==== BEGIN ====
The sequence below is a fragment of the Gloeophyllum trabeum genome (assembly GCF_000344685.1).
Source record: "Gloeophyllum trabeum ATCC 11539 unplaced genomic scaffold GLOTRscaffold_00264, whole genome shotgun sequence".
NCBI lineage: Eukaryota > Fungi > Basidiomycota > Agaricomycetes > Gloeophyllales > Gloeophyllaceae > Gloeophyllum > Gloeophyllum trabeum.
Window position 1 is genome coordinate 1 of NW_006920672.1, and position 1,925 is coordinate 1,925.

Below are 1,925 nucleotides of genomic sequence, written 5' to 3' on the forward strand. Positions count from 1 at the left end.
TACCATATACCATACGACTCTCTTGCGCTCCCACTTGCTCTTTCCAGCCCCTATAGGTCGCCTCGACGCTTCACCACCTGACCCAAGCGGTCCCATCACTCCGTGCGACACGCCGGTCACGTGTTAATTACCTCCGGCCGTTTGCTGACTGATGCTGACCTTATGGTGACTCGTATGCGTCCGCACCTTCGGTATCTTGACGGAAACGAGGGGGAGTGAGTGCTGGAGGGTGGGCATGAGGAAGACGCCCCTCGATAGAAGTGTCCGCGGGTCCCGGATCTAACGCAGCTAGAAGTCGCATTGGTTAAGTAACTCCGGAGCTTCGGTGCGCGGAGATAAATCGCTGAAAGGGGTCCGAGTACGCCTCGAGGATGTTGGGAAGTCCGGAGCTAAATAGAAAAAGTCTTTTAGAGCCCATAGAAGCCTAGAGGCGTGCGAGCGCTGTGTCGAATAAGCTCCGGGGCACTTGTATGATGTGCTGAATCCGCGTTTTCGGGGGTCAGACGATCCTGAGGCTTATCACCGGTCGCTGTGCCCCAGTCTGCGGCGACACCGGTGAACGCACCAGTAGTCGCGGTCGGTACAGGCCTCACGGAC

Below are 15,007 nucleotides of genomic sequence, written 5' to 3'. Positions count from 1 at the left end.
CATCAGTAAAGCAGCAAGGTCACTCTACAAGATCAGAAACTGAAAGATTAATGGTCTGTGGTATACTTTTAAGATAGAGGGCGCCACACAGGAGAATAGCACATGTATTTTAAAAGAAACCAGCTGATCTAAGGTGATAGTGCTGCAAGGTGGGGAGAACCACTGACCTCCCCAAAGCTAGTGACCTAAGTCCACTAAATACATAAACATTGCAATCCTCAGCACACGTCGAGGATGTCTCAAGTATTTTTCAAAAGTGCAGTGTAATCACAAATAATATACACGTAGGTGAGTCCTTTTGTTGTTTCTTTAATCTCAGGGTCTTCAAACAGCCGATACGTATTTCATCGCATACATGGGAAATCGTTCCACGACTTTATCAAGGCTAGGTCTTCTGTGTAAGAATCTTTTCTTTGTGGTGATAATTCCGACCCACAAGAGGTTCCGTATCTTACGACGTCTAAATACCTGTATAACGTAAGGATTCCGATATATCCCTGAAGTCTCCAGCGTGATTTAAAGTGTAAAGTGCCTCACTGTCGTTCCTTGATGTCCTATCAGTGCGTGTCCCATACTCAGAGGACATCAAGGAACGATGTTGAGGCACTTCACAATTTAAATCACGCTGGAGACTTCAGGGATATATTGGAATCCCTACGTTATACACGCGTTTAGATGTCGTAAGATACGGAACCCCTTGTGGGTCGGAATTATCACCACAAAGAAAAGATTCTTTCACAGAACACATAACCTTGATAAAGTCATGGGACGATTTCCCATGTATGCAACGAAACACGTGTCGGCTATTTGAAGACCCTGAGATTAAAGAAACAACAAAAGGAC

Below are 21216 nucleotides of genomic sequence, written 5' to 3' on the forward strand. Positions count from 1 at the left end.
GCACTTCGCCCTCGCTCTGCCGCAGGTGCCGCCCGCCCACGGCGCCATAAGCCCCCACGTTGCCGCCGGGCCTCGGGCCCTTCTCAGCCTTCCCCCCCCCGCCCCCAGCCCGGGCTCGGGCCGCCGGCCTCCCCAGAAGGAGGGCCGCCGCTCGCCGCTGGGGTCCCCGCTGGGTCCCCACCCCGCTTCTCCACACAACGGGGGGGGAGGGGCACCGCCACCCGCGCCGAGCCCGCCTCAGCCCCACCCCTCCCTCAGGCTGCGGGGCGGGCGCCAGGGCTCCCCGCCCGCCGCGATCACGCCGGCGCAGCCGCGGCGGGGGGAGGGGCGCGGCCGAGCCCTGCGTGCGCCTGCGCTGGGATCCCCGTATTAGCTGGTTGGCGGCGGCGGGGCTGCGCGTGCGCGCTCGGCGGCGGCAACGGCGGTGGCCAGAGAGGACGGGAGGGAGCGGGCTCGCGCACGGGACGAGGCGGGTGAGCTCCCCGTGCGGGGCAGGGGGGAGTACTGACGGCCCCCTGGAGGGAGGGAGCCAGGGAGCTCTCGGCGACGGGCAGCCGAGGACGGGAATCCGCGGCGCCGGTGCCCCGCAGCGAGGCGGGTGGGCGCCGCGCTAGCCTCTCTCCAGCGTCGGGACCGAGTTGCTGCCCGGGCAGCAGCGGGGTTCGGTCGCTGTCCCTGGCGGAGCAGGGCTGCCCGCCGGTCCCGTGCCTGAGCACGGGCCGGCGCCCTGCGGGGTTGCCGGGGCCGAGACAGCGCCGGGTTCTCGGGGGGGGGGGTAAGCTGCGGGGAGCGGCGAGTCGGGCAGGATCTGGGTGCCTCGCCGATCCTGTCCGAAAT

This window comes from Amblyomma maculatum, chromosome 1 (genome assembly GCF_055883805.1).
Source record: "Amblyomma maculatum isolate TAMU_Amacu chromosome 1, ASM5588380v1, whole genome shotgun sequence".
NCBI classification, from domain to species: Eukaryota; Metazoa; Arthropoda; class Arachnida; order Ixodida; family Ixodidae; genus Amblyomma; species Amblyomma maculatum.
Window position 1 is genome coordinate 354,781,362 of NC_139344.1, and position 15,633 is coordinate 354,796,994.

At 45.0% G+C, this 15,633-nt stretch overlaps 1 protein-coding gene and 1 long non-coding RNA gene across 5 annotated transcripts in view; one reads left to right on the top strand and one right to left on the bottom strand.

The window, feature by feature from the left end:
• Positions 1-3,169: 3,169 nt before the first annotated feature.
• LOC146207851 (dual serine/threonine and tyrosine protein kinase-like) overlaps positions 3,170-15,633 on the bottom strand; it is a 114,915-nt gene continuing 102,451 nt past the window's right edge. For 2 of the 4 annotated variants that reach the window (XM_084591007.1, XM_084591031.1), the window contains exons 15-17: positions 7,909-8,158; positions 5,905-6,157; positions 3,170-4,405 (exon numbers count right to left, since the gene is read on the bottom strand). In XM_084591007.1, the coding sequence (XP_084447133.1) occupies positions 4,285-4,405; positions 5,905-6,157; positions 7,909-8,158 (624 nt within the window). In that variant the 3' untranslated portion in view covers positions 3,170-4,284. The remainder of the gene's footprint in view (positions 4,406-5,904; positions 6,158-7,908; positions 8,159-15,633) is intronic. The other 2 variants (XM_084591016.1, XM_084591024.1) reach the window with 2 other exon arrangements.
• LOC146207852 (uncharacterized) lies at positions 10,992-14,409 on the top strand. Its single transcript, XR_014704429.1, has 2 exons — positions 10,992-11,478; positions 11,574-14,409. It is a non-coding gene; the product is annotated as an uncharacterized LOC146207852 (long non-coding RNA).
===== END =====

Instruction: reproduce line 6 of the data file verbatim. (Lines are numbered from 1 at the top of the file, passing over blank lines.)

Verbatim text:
TACCATATACCATACGACTCTCTTGCGCTCCCACTTGCTCTTTCCAGCCCCTATAGGTCGCCTCGACGCTTCACCACCTGACCCAAGCGGTCCCATCACTCCGTGCGACACGCCGGTCACGTGTTAATTACCTCCGGCCGTTTGCTGACTGATGCTGACCTTATGGTGACTCGTATGCGTCCGCACCTTCGGTATCTTGACGGAAACGAGGGGGAGTGAGTGCTGGAGGGTGGGCATGAGGAAGACGCCCCTCGATAGAAGTGTCCGCGGGTCCCGGATCTAACGCAGCTAGAAGTCGCATTGGTTAAGTAACTCCGGAGCTTCGGTGCGCGGAGATAAATCGCTGAAAGGGGTCCGAGTACGCCTCGAGGATGTTGGGAAGTCCGGAGCTAAATAGAAAAAGTCTTTTAGAGCCCATAGAAGCCTAGAGGCGTGCGAGCGCTGTGTCGAATAAGCTCCGGGGCACTTGTATGATGTGCTGAATCCGCGTTTTCGGGGGTCAGACGATCCTGAGGCTTATCACCGGTCGCTGTGCCCCAGTCTGCGGCGACACCGGTGAACGCACCAGTAGTCGCGGTCGGTACAGGCCTCACGGAC